A novel line of wireless security chips could jumpstart the stagnating wireless local-area network (WLAN) enterprise and aggregation points markets. Cavium's NITROX Wireless family of chips is designed for network switching systems targeting enterprises and hot-spot service providers.
The chips support the complete suite of security algorithms used in WLAN security today and for the emerging 802.11i standard, including AES, 3DES, and ARC4, as well as the various modes of each algorithm. In addition, the NITROX Wireless processors perform complete protocol processing of CCMP, IPsec, IKE, MPPE, and the functions of TKIP.
Cavium has a total of 10 wireless security chips. All of the chips are available in sample lots now, with full production scheduled for the late fourth quarter of 2004.
WLAN growth has been greatest in the small-office, home-office (SOHO) sector as well as in the hot-spot arena. Some believe that lack of strong security is limiting WLAN adoption in the enterprise. While security measures are now available in the form of the Wireless Equivalent Privacy (WEP) protocol, which is built into every 802.11a/b/g chip set, many believe that it's insufficient because it can be defeated.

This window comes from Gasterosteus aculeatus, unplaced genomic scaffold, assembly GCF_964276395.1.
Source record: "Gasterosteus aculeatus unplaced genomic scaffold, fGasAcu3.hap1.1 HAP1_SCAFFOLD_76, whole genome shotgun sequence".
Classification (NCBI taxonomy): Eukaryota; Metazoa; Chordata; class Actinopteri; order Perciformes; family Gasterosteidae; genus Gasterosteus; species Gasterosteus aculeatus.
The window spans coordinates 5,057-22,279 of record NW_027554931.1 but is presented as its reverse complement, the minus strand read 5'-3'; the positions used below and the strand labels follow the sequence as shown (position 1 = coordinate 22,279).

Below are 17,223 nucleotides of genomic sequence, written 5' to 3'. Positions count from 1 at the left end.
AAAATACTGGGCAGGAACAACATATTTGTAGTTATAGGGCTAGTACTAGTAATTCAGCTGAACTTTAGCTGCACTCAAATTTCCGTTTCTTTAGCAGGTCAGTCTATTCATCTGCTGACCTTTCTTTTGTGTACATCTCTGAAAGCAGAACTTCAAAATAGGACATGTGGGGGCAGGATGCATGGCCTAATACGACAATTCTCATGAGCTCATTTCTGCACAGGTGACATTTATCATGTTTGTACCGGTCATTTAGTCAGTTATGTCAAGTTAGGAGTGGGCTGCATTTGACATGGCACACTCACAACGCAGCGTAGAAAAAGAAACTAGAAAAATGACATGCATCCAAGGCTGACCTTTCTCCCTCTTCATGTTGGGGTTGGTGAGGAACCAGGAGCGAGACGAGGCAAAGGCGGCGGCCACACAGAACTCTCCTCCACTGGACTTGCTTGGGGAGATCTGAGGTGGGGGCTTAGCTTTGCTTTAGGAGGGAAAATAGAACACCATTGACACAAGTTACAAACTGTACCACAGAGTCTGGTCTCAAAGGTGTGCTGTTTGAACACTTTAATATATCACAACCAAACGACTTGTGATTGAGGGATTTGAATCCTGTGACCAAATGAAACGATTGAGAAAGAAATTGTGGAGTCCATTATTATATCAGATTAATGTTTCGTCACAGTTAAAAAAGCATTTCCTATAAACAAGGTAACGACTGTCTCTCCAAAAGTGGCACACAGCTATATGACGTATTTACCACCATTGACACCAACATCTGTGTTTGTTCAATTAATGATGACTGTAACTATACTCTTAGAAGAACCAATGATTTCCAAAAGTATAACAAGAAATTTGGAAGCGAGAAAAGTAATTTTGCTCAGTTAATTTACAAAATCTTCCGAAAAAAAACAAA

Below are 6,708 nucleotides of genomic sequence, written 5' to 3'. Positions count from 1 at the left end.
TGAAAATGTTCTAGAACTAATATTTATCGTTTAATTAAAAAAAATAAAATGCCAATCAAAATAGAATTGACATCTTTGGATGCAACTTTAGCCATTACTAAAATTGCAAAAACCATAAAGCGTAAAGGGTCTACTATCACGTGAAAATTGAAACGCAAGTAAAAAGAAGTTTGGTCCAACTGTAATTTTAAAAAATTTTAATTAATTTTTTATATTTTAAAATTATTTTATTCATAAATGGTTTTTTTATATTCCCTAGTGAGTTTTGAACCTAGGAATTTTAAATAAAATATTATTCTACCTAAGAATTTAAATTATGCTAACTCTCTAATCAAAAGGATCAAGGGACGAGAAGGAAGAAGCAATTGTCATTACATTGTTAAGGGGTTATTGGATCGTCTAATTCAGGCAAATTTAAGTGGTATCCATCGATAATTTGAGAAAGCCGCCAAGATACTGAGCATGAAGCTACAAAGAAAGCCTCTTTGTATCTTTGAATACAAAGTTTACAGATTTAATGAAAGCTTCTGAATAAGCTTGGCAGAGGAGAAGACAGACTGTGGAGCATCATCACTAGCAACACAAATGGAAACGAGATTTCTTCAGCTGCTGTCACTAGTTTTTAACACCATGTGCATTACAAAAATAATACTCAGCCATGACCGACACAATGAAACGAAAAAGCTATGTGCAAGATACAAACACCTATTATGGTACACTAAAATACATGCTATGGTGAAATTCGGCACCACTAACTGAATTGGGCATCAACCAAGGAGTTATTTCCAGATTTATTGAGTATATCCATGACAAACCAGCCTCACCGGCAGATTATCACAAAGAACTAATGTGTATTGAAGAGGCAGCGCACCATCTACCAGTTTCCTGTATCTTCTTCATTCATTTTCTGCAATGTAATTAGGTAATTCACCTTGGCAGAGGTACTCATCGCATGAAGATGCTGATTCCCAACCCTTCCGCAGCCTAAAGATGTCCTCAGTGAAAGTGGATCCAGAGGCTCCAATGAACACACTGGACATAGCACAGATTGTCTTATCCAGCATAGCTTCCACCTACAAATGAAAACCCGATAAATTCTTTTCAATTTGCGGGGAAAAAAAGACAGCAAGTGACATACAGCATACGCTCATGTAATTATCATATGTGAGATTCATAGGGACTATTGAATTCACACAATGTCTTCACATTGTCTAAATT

The Wi-Fi Alliance recently introduced the Wi-Fi Protected Access (WPA), which is a beefed up form of security that corrects for WEP's weaknesses. Some vendors are using this until the IEEE standards group completes its work on a highly revised and updated 802.11 standard. Known as 802.11i, this very secure standard is expected to be ratified later this year, with the first products available in 2004. The WPA standard is backward compatible with 802.11i.
Cavium Networks Inc.